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laurbaurbaby:

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coelasquid:

huffingtonpost:

THIS MAN HAS ALS, AND HIS ICE BUCKET CHALLENGE WILL MAKE YOU LAUGH. THEN IT’LL MAKE YOU CRY

The video begins humorously as Anthony Carbajal, a photographer, dresses up in a neon bikini top and soaps up a car before being doused with ice water. 

So watch the full video here and laugh out loud at the first half and then get ready to tear up in the second half. 

There are a lot of diseases that don’t get the support they need because there aren’t a huge number of people who experience them, so it’s difficult to raise awareness, difficult to find investors, basically people don’t have the emotional connection they do with something that a huge number of people deal with and the pharmaceuticals to treat them aren’t as profitable. Like, a friend of mine was at an MS fundraiser and the grim joke used to try to lighten people’s spirits for feeling like they weren’t raising as much money as they wanted was “Let’s face it guys, we aren’t cancer”

The ice bucket challenge has made people donate something like ten times as much to ALS this year than previous years. I know people are concerned about wasting water, but you’ll do a lot more good on that front if you take a stand against bottled water and soft drinks, particularly from companies like Nestle, than getting mad at people trying to raise awareness for an illness that let’s be honest not a lot of people were very familiar with before this. Just be responsible, be aware, and try not to take your frustration out on the wrong people.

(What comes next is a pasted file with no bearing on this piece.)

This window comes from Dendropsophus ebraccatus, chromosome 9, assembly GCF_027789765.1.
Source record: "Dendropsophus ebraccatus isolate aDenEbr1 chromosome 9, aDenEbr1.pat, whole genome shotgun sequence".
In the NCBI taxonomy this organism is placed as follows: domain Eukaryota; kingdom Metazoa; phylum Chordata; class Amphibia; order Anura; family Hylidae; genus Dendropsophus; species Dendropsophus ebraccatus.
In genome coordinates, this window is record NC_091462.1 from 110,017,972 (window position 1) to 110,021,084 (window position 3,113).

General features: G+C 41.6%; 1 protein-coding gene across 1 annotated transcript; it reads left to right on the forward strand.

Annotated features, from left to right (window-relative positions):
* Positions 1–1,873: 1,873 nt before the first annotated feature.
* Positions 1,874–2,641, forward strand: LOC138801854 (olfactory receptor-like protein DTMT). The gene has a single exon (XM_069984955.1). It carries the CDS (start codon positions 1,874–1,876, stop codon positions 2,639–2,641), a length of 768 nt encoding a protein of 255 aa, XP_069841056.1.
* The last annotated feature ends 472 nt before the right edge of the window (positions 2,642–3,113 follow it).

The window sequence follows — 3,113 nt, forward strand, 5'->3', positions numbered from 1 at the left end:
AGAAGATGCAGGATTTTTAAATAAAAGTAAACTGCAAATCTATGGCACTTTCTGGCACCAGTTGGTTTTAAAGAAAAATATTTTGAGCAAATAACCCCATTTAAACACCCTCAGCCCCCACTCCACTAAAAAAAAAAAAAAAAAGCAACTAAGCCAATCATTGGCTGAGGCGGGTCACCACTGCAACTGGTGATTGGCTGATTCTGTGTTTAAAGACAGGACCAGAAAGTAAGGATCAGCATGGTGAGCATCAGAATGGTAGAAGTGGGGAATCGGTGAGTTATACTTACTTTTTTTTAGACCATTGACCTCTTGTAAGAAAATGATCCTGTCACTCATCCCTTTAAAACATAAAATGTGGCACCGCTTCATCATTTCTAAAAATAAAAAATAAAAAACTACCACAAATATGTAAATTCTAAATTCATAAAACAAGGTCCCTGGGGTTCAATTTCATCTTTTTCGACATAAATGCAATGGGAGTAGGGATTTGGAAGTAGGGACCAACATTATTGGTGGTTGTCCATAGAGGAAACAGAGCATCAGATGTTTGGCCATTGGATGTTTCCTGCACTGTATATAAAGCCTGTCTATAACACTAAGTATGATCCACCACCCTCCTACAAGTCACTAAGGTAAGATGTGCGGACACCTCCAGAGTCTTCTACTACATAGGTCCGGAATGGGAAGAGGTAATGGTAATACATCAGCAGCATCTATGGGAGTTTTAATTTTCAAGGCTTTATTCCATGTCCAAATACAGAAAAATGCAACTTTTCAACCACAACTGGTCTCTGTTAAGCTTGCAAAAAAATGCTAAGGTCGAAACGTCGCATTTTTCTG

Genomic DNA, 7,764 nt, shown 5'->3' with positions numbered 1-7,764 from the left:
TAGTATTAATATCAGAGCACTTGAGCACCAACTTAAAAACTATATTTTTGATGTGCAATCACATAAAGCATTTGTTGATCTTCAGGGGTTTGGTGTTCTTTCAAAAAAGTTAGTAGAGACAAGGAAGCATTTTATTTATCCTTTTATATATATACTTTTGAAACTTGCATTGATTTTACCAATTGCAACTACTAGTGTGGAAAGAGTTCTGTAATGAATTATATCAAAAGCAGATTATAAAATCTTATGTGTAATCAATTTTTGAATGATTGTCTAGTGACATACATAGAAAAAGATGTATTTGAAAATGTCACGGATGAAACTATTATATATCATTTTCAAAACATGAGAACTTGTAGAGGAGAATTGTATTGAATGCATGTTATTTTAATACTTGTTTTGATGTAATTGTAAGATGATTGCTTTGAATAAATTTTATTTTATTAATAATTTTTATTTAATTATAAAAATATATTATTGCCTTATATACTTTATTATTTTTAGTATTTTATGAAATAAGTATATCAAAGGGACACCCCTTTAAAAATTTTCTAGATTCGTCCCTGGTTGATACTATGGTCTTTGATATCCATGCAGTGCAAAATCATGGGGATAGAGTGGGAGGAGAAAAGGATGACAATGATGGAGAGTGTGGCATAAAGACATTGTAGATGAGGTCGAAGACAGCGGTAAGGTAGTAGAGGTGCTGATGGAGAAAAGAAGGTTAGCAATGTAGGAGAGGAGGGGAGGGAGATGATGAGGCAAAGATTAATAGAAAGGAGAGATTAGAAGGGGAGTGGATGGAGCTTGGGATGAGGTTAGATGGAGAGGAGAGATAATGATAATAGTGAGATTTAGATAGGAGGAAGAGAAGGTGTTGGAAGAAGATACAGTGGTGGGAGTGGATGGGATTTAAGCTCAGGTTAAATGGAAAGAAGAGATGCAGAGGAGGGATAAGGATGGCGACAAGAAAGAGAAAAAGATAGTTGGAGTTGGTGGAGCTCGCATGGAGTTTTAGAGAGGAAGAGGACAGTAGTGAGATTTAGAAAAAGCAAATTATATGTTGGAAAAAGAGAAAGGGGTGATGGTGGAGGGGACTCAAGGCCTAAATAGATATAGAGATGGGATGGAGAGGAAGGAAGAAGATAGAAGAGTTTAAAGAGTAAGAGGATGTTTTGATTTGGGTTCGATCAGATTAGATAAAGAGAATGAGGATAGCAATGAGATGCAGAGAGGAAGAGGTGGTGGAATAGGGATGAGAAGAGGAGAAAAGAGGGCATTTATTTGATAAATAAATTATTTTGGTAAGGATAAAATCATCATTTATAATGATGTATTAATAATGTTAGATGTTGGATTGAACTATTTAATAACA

Double reblog ‘cause this one has good commentary

The part about “let’s face it guys, we aren’t cancer” really hit home to me… I always want to say something like that but don’t know how to make it sound like I’m trying to be negative towards supporting cancer victims/survivors. I want to say things like “At least you CAN survive cancer,” but never want to deal with the backlash from that. 

Imagine having the loss of motor skills like ALS, the involuntary movement of Parkinson’s and the change in personality and ability to make decisions like Alzheimer’s. This disease is called Huntington’s. There are also around 30,000 people in the US who have tested positive for HD. However, 150,000 people have a 50% chance risk of inheriting the disease.

I am one of those 150,000 people.

There is currently NO cure for HD, not even treatments. Researchers are working hard to try and help us attempt to be the last generation with HD. 

Help support rare diseases by donations and raising awareness!!! 

abrickonjupiter:

micdotcom:

Potent minimalist art sends a strong message about police and vigilante brutality in America

Journalist and artist Shirin Barghi has created a gripping, thought-provoking series of graphics that not only examines racial prejudice in today’s America, but also captures the sense of humanity that often gets lost in news coverage. Titled “Last Words,” the graphics illustrate the last recorded words by Brown and other young black people — Trayvon Martin, Oscar Grant and others — who have been killed by police in recent years.

Let us not forget their voices

Reblogging because of how bad it hurts my heart.

abrickonjupiter:

micdotcom:

Potent minimalist art sends a strong message about police and vigilante brutality in America

Journalist and artist Shirin Barghi has created a gripping, thought-provoking series of graphics that not only examines racial prejudice in today’s America, but also captures the sense of humanity that often gets lost in news coverage. Titled “Last Words,” the graphics illustrate the last recorded words by Brown and other young black people — Trayvon Martin, Oscar Grant and others — who have been killed by police in recent years.

Let us not forget their voices

Reblogging because of how bad it hurts my heart.

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